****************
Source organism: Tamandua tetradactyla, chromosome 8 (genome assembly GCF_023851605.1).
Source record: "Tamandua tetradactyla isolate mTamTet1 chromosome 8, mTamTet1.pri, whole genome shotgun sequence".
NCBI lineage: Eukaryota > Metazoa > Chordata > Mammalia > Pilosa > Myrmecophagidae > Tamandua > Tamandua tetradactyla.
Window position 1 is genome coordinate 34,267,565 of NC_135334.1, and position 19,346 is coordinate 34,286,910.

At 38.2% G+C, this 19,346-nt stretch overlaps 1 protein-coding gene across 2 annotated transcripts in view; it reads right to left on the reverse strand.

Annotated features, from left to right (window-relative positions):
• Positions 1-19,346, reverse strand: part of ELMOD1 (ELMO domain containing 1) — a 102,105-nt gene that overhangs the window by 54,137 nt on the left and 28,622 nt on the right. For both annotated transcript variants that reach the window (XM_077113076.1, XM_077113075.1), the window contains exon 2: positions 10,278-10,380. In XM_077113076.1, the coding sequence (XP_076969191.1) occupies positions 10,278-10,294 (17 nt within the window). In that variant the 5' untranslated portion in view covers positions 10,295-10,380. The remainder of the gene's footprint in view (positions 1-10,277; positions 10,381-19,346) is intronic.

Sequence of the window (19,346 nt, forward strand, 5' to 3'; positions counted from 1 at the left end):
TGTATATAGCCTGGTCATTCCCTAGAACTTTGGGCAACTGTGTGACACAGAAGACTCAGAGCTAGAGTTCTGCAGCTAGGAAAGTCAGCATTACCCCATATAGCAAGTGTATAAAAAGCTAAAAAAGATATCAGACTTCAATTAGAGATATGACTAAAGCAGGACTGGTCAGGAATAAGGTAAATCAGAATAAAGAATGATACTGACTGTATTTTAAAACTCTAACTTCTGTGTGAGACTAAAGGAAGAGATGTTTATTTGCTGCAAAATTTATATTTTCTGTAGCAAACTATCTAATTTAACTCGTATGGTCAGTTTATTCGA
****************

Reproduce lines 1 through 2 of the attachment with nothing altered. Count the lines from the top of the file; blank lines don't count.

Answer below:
Source organism: Tamandua tetradactyla, chromosome 8 (genome assembly GCF_023851605.1).
Source record: "Tamandua tetradactyla isolate mTamTet1 chromosome 8, mTamTet1.pri, whole genome shotgun sequence".